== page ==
Poetry and Inspiration Page
"What will you do with your one wild and precious life?"
Welcome to a source of inspiration for your journey together. In a time of anger or distance or
despair, this page is meant to offer you inspiration and a way to change your state. That can be done through movement, music, by spending time in nature. For now, consider these songs, and lovely poems. If you'd like to recommend a poem for this page, please email it to [email protected]
The video below features master violinist Donna Lerew. Victoria Lee recites Five Things to Say to the Beloved by Rumi as translated by Coleman Barks.
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Naomi Nye urges us to remember the crucial role of simple kindness in all our relationships.
By Naomi Shihab Nye
Before you know what kindness really is
you must lose things,
feel the future dissolve in a moment
like salt in a weakened broth.
What you held in your hand,
what you counted and carefully saved,
all this must go so you know
how desolate the landscape can be
between the regions of kindness.
How you ride and ride
thinking the bus will never stop,
the passengers eating maize and chicken
will stare out the window forever.
Before you learn the tender
gravity of kindness,
you must travel where the Indian in a white poncho
lies dead by the side of the road.
You must see how this could be you,
how he too was someone
who journeyed through the night with plans
and the simple breath that kept him alive.
Before you know kindness as the deepest thing inside,
you must know sorrow as the other deepest thing.
You must wake up with sorrow.
You must speak to it till your voice
catches the thread of all sorrows
and you see the size of the cloth.
Then it is only kindness
that makes any sense anymore,
only kindness that ties your shoes
and send you out in the day to mail letters and
only kindness that raises its head
from the crowd of the world to say
It is I you have been looking for,
and then goes with you everywhere
like a shadow or a friend.
In this classic poem by Gibran, we're reminded that the path of love is unpredictable and will ask everything of us.
Speak to Us of Love
by Kahlil Gibran
When love beckons to you,
Though his ways are hard and steep.
And when his wings enfold you yield to him,
Though the sword hidden among his pinions may wound you.
And when he speaks to you believe in him,
Though his voice may shatter your dreams
as the north wind lays waste the garden.
For even as love crowns you so shall he crucify you. Even as he is for your
growth so is he for your pruning.
Even as he ascends to your height and caresses your tenderest branches that
quiver in the sun,
So shall he descend to your roots and shake them in their clinging to the
Like sheaves of corn he gathers you unto himself.
He threshes you to make you naked.
He sifts you to free you from your husks.
He grinds you to whiteness.
He kneads you until you are pliant;
And then he assigns you to his sacred fire, that you may become sacred bread
for God's sacred feast.
All these things shall love do unto you that you may know the secrets of your
heart, and in that knowledge become a fragment of Life's heart.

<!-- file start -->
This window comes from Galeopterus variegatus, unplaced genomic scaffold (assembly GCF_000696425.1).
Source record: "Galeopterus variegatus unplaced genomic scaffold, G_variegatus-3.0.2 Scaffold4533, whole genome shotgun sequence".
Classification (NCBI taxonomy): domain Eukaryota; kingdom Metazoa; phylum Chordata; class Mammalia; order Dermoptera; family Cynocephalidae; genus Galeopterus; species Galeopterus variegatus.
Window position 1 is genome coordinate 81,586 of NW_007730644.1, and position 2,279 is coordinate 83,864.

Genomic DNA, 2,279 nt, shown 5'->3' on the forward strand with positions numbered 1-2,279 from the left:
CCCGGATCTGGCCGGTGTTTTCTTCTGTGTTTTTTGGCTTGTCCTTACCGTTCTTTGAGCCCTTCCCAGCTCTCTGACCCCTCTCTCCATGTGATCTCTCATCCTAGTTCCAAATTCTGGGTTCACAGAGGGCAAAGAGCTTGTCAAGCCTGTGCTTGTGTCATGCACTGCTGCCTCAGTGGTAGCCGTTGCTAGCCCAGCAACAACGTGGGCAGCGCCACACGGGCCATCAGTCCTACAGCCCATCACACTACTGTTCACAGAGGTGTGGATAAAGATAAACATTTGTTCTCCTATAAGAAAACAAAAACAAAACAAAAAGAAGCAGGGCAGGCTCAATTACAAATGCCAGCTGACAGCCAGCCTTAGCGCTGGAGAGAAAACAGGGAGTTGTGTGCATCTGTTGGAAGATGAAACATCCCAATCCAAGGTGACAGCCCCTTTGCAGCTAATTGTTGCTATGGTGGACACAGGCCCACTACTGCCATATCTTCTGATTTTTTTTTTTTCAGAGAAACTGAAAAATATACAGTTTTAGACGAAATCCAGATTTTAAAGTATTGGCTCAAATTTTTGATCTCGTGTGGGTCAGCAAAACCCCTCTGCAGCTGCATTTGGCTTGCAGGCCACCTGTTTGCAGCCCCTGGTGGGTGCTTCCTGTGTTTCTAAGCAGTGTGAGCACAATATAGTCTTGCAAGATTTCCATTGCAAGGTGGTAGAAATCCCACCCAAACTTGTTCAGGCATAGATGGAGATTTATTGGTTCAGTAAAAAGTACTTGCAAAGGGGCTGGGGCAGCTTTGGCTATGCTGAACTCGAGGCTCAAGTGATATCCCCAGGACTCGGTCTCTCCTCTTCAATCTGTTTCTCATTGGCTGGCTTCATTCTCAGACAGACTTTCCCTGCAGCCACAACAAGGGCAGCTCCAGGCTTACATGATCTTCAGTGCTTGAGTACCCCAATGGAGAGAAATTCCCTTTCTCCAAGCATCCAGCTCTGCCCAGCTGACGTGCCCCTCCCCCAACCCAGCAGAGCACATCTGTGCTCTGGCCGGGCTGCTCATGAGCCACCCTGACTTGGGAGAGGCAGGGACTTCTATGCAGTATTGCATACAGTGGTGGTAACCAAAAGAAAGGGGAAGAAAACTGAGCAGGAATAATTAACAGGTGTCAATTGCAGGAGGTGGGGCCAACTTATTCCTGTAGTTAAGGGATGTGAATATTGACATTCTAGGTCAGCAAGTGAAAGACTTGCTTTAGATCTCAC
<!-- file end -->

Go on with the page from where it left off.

But if in your fear you would seek only love's peace and love's pleasure,
Then it is better for you that you cover your nakedness and pass out of love's
Into the seasonless world where you shall laugh, but not all of your laughter,
and weep, but not all of your tears.
Love has no other desire but to fulfill itself.
But if you love and must needs have desires, let these be your desires:
To melt and be like a running brook that sings its melody to the night.
To know the pain of too much tenderness.
To be wounded by your own understanding of love;
And to bleed willingly and joyfully.
To wake at dawn with a winged heart and give thanks for another day of
To rest at the noon hour and meditate love's ecstasy;
To return home at eventide with gratitude;
And then to sleep with a prayer for the beloved in your heart and a song of
praise upon your lips.
Sharon Olds reminds us to have the courage to claim love's gifts.
The Wedding Vow
by Sharon Olds
I did not stand at the altar, I stood
at the foot of the chancel steps, with my beloved,
and the minister stood on the top step
holding the open Bible.
The church was wood, painted ivory inside, no
people—God’s stable perfectly cleaned. It was night,
spring—outside, a moat of mud,
and inside, from the rafters, flies
fell onto the open Bible, and the minister
tilted it and brushed them off. We stood
beside each other, crying slightly
with fear and awe. In truth, we had married
that first night, in bed, we had been
married by our bodies, but now we stood
in history—what our bodies had said,
mouth to mouth, we now said publicly,
gathered together, death. We stood
holding each other by the hand, yet I also
stood as if alone, for a moment,
just before the vow, though taken
years before, took. It was a vow
of the present and the future, and yet I felt it
to have some touch on the distant past
or the distant past on it, I felt
the wordless, dry, crying ghost of my
parents’ marriage there, somewhere
in the echoing space—perhaps one of the
plummeting flies, bouncing slightly
as it hit forsaking all others, then was brushed
away. I felt as if I had come
to claim a promise—the sweetness I’d inferred
from their sourness, and at the same time that I
had come, congenitally unworthy, to beg.
And yet, I had been working toward this hour
all my life. And then it was time
to speak—he was offering me, no matter
what, his life. That is all I had to
do, that evening, to accept the gift
I had longed for—to say I had accepted it,
as if being asked if I breathe. Do I take?
I do. I take as he takes—we have been
practicing this. Do you bear this pleasure?